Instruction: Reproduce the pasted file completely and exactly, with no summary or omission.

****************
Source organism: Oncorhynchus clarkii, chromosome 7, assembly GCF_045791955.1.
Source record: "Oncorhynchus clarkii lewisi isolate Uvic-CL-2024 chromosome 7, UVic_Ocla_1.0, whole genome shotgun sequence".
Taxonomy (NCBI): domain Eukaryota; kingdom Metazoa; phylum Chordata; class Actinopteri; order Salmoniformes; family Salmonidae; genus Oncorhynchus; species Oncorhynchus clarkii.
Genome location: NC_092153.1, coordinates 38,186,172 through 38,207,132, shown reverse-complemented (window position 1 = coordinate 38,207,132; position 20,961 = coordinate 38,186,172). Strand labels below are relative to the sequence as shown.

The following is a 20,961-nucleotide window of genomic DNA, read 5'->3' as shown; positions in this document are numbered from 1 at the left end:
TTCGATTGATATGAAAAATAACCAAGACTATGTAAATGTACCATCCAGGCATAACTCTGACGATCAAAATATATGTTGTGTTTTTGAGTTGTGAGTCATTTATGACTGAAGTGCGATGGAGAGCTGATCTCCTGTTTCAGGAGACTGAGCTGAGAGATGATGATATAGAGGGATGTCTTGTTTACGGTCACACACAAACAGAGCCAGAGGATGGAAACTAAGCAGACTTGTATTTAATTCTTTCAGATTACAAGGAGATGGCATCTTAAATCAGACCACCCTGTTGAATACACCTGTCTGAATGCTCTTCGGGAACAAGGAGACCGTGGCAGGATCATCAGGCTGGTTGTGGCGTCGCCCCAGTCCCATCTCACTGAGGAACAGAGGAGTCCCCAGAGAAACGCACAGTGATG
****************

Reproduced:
Source organism: Oncorhynchus clarkii, chromosome 7, assembly GCF_045791955.1.
Source record: "Oncorhynchus clarkii lewisi isolate Uvic-CL-2024 chromosome 7, UVic_Ocla_1.0, whole genome shotgun sequence".
Taxonomy (NCBI): domain Eukaryota; kingdom Metazoa; phylum Chordata; class Actinopteri; order Salmoniformes; family Salmonidae; genus Oncorhynchus; species Oncorhynchus clarkii.
Genome location: NC_092153.1, coordinates 38,186,172 through 38,207,132, shown reverse-complemented (window position 1 = coordinate 38,207,132; position 20,961 = coordinate 38,186,172). Strand labels below are relative to the sequence as shown.

The following is a 20,961-nucleotide window of genomic DNA, read 5'->3' as shown; positions in this document are numbered from 1 at the left end:
TTCGATTGATATGAAAAATAACCAAGACTATGTAAATGTACCATCCAGGCATAACTCTGACGATCAAAATATATGTTGTGTTTTTGAGTTGTGAGTCATTTATGACTGAAGTGCGATGGAGAGCTGATCTCCTGTTTCAGGAGACTGAGCTGAGAGATGATGATATAGAGGGATGTCTTGTTTACGGTCACACACAAACAGAGCCAGAGGATGGAAACTAAGCAGACTTGTATTTAATTCTTTCAGATTACAAGGAGATGGCATCTTAAATCAGACCACCCTGTTGAATACACCTGTCTGAATGCTCTTCGGGAACAAGGAGACCGTGGCAGGATCATCAGGCTGGTTGTGGCGTCGCCCCAGTCCCATCTCACTGAGGAACAGAGGAGTCCCCAGAGAAACGCACAGTGATG